Over 95% of waste collected during the Himalayan Cleanup was plastic trash!

June 5, 2018

 Gangtok, 04 Jun:

The Himalayan Cleanup that took place across 12 mountain States on 26 May has revealed that more than 95% of the trash collected during the cleanup was plastic waste.

Responding to the call of the Integrated Mountain Initiative [IMI] and Zero Waste Himalaya, 200-plus organizations, involving over 15,000 volunteers from across the 12 mountain states, stood in solidarity to organise over 300 events of The Himalayan Cleanup, a press release informs.

It may be mentioned here that the Himalayan Cleanup was organised to focus attention on the problem of waste in the mountains especifically that of single use plastic waste.

The Himalayas, long been portrayed as sacred, pristine and untouched, has a flip side too, of plastic clogged waterways, waste being rolled down hill sides and burnt, and this was what was intended to be revealed by the Himalayan Cleanup. Remote places in the mountains have serious issues of dealing with plastic waste that have no solutions.

At a presentation on 01 Jun at Vigyan Bhavan in Delhi during the session on Himalayan Ecosystem organised by the MoEF CC as part of World Environment Day, IMI and Zero Waste representatives, Priyadarshinee Shrestha and Roshan Rai, presented the findings of the cleanup campaign to an audience that consisted of Government officials, NGO members and other dignitaries.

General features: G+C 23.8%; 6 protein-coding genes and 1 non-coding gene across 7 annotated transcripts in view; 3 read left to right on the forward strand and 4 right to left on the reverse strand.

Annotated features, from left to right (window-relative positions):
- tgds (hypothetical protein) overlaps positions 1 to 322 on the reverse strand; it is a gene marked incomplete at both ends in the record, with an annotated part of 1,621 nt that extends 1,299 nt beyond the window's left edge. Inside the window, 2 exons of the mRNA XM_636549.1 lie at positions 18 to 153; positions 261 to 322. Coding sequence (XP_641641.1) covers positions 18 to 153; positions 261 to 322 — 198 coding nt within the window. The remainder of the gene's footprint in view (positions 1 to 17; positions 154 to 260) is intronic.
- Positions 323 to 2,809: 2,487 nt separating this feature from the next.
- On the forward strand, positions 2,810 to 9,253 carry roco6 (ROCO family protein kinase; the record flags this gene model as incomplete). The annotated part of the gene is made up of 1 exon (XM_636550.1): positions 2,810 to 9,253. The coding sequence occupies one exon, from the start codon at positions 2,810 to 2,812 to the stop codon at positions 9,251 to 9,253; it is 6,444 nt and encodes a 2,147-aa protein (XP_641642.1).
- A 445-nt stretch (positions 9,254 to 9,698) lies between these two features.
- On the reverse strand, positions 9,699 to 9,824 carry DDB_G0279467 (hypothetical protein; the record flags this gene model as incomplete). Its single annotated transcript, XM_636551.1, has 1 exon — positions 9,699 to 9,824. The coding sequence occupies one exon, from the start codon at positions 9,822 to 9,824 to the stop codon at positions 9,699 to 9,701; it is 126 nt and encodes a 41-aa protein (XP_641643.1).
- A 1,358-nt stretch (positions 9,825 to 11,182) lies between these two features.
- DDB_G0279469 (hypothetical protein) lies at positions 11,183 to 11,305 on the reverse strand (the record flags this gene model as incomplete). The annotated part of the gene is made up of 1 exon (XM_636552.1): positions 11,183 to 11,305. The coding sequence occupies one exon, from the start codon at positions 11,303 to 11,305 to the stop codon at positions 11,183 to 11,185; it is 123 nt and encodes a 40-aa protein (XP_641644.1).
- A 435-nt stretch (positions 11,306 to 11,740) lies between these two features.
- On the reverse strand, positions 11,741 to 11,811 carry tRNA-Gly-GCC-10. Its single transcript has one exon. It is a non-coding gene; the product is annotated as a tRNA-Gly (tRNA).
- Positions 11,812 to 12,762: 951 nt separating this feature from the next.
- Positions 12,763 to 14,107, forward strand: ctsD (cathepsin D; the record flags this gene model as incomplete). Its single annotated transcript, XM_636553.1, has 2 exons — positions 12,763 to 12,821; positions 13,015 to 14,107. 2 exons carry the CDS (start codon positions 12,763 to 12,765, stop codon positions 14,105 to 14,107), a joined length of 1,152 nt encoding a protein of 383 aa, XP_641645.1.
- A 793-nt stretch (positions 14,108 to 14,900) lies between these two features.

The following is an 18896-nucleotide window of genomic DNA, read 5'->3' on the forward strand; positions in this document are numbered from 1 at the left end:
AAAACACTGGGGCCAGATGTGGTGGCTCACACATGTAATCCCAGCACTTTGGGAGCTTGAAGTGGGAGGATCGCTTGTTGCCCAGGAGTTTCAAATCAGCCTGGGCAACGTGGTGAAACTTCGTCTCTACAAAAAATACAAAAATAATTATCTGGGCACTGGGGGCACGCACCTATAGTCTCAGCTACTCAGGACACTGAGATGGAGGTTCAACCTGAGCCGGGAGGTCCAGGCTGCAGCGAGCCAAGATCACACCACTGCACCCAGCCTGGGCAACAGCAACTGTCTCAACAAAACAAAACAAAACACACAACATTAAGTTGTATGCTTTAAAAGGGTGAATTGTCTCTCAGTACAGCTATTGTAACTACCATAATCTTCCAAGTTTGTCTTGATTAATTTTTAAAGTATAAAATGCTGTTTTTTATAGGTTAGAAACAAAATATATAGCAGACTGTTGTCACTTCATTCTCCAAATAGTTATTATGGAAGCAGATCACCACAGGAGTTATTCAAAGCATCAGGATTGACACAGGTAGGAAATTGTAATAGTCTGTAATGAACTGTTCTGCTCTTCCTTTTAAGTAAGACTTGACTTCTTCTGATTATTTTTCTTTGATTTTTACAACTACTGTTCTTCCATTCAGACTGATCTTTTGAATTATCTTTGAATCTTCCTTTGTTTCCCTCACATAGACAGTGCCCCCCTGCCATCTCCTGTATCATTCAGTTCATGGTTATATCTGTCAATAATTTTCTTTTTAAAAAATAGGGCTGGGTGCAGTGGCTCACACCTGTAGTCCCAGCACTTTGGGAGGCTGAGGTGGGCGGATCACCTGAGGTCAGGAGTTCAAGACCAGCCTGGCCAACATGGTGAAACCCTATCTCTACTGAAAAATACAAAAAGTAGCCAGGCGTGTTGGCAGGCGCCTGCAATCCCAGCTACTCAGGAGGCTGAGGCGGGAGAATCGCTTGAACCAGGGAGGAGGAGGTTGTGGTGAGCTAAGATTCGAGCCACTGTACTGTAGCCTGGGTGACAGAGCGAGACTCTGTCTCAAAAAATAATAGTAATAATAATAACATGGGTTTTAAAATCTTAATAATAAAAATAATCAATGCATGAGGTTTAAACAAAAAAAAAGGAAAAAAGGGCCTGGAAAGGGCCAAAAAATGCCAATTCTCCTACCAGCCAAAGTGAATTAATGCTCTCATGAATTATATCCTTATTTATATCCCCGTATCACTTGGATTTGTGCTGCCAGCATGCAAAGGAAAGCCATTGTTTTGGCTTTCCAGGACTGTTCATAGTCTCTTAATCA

They presented the details of information collated by number from 89 sites spread across 12 states that revealed that 97% of waste collected was plastic.

“Not a patch of ground is free of plastic waste was the most common expression across the cleanup sites in the 12 mountain States,” they stated.

Result of the waste audit organised as part of the cleanup provide insights to the consumption patterns as well as the type of waste being generated in the mountains. The top five polluters by number across the sites were multi layered plastic such as that of popular snack food items, PET bottles, single use plastic items, other plastic items and tetrapak packaged items.

Taking the question of who is responsible for the waste, the Himalayan Cleanup included a brand audit which was conducted in collaboration with Global Alliance for Incinerator Alternatives -GAIA’s national brand audit which has covered 10 cities in India. The brand audit reveals the top brands that are polluting our mountains and demands that the brands take responsibility for the waste through Extended Producer Responsibility mechanisms.

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